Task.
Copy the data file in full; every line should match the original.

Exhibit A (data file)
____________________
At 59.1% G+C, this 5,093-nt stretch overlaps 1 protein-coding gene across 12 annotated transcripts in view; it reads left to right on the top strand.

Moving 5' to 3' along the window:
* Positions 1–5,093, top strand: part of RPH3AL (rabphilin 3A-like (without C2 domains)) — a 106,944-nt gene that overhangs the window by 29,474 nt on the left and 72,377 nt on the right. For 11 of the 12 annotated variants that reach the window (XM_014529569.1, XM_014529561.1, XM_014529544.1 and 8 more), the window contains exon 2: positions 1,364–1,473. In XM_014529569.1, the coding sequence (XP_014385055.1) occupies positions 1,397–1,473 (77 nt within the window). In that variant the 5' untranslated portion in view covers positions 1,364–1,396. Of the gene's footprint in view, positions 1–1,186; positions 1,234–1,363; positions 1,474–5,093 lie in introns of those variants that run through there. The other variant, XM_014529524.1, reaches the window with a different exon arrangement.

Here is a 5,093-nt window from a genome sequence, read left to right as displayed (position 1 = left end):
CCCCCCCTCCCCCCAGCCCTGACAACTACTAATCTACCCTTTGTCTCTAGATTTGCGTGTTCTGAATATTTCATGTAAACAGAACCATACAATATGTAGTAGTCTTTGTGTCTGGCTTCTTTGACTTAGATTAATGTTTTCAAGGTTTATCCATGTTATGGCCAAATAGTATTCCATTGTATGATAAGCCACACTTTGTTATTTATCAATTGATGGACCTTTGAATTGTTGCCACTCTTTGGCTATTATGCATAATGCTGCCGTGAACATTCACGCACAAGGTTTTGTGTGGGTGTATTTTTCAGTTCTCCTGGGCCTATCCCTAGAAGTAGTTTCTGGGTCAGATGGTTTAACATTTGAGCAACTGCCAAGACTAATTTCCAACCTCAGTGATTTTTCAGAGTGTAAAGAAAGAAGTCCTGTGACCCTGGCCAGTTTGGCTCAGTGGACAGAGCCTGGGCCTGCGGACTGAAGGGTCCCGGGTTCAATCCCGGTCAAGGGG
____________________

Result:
At 59.1% G+C, this 5,093-nt stretch overlaps 1 protein-coding gene across 12 annotated transcripts in view; it reads left to right on the top strand.

Moving 5' to 3' along the window:
* Positions 1–5,093, top strand: part of RPH3AL (rabphilin 3A-like (without C2 domains)) — a 106,944-nt gene that overhangs the window by 29,474 nt on the left and 72,377 nt on the right. For 11 of the 12 annotated variants that reach the window (XM_014529569.1, XM_014529561.1, XM_014529544.1 and 8 more), the window contains exon 2: positions 1,364–1,473. In XM_014529569.1, the coding sequence (XP_014385055.1) occupies positions 1,397–1,473 (77 nt within the window). In that variant the 5' untranslated portion in view covers positions 1,364–1,396. Of the gene's footprint in view, positions 1–1,186; positions 1,234–1,363; positions 1,474–5,093 lie in introns of those variants that run through there. The other variant, XM_014529524.1, reaches the window with a different exon arrangement.

Here is a 5,093-nt window from a genome sequence, read left to right as displayed (position 1 = left end):
CCCCCCCTCCCCCCAGCCCTGACAACTACTAATCTACCCTTTGTCTCTAGATTTGCGTGTTCTGAATATTTCATGTAAACAGAACCATACAATATGTAGTAGTCTTTGTGTCTGGCTTCTTTGACTTAGATTAATGTTTTCAAGGTTTATCCATGTTATGGCCAAATAGTATTCCATTGTATGATAAGCCACACTTTGTTATTTATCAATTGATGGACCTTTGAATTGTTGCCACTCTTTGGCTATTATGCATAATGCTGCCGTGAACATTCACGCACAAGGTTTTGTGTGGGTGTATTTTTCAGTTCTCCTGGGCCTATCCCTAGAAGTAGTTTCTGGGTCAGATGGTTTAACATTTGAGCAACTGCCAAGACTAATTTCCAACCTCAGTGATTTTTCAGAGTGTAAAGAAAGAAGTCCTGTGACCCTGGCCAGTTTGGCTCAGTGGACAGAGCCTGGGCCTGCGGACTGAAGGGTCCCGGGTTCAATCCCGGTCAAGGGG